Accuracy of “Last Occasion” Self-Reported Drinking in Young Adults
Many studies rely on self-report of alcohol consumption, which may lead to a biased estimate of use. To assess the accuracy of "last occasion" self-reported alcohol consumption, researchers conducted a field study wherein individuals aged 18–25 were asked to report their alcohol consumption 1–2 days after being observed by peer-based researchers at various nightlife locations. The relationship between observed and reported consumption was assessed using multilevel models (129 observations for 48 individuals).
- Overall, participants reported 9% fewer drinks than they actually drank.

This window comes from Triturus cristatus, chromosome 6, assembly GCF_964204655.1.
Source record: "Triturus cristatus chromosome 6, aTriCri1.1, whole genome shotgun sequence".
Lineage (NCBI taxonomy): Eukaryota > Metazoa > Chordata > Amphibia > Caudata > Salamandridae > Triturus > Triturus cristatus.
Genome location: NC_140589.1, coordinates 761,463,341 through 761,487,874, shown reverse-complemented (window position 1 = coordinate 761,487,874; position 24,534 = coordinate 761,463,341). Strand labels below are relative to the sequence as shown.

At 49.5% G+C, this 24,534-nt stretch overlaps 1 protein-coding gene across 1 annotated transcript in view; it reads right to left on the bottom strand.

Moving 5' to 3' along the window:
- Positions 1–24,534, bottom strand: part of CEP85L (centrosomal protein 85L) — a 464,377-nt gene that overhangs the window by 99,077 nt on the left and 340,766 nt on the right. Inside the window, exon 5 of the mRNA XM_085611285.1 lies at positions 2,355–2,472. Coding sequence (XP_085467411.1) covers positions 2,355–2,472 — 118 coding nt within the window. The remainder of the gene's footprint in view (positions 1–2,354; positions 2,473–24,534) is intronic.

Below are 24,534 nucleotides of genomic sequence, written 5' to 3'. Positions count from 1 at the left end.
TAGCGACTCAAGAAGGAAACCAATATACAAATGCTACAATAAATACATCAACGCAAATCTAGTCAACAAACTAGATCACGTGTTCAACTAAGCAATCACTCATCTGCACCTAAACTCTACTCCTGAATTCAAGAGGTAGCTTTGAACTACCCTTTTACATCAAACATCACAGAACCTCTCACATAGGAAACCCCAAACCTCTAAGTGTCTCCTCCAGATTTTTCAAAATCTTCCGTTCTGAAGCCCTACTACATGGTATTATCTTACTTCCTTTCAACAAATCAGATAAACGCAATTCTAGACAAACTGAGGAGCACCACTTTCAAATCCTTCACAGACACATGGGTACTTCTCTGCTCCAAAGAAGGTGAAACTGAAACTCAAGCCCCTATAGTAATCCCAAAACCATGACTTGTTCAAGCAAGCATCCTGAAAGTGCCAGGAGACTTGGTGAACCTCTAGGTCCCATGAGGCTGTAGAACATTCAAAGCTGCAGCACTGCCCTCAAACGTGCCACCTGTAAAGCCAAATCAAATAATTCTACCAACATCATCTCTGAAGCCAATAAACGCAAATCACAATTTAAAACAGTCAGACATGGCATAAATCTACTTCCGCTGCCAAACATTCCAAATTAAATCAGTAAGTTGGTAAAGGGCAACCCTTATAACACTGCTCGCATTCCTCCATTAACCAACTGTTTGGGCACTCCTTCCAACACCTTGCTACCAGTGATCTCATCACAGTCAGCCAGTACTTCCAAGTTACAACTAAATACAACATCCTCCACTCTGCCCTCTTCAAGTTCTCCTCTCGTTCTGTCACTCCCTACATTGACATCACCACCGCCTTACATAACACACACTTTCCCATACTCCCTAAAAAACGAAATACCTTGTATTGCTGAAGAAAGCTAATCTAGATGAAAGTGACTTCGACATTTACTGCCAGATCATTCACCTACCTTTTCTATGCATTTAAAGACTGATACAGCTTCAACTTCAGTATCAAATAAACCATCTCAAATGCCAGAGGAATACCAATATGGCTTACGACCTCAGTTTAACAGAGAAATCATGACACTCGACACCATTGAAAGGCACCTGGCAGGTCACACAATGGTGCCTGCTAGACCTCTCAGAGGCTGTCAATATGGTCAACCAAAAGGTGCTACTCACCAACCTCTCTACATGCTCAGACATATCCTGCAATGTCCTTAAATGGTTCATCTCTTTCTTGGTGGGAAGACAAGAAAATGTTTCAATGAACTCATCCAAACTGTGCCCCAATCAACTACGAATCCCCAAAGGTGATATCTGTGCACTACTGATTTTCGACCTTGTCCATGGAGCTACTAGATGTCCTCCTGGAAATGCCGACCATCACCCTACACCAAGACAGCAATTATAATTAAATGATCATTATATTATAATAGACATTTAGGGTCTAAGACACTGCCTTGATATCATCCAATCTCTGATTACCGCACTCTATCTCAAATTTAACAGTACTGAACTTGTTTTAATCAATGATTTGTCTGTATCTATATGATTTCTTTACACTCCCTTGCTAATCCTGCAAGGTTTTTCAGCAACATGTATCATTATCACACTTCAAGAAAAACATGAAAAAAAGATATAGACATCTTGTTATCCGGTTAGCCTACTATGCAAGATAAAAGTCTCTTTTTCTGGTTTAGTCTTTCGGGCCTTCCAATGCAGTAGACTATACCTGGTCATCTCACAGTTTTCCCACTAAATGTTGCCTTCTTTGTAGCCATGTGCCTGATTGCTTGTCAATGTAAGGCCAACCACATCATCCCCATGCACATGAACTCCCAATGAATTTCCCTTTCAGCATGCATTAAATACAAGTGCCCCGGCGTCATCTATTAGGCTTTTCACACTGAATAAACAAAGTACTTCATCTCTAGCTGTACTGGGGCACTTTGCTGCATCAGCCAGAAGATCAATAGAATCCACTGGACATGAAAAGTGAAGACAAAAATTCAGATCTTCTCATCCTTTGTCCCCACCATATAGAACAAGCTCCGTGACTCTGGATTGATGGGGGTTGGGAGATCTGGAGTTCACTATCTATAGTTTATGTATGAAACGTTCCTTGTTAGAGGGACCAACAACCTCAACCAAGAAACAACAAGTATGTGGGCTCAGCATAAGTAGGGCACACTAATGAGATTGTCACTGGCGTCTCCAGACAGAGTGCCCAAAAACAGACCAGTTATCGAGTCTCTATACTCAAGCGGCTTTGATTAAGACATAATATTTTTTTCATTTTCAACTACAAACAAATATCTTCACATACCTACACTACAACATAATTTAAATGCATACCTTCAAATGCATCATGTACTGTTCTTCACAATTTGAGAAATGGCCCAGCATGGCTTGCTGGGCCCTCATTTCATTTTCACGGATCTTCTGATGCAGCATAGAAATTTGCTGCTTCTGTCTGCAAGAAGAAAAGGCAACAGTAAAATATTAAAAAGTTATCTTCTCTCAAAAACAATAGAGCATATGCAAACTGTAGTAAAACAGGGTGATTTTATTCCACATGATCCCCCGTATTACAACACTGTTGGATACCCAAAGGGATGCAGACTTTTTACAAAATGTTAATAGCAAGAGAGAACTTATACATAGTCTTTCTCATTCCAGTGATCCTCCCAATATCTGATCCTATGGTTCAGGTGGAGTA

- There was a nonlinear relationship between reported and actual consumption:
- Individuals drinking >8 drinks underestimated their consumption by increasing amounts (for example, those who consumed 12 drinks underestimated by 10.3% (1.3 drinks), while those who consumed 20 drinks underestimated by 17.6% (3.5 drinks).
- Individuals engaging in less drinking (i.e., those who reported drinking ≤4 drinks or 5–8 drinks) accurately estimated their consumption.
- Venue type did not impact the accuracy of self-report.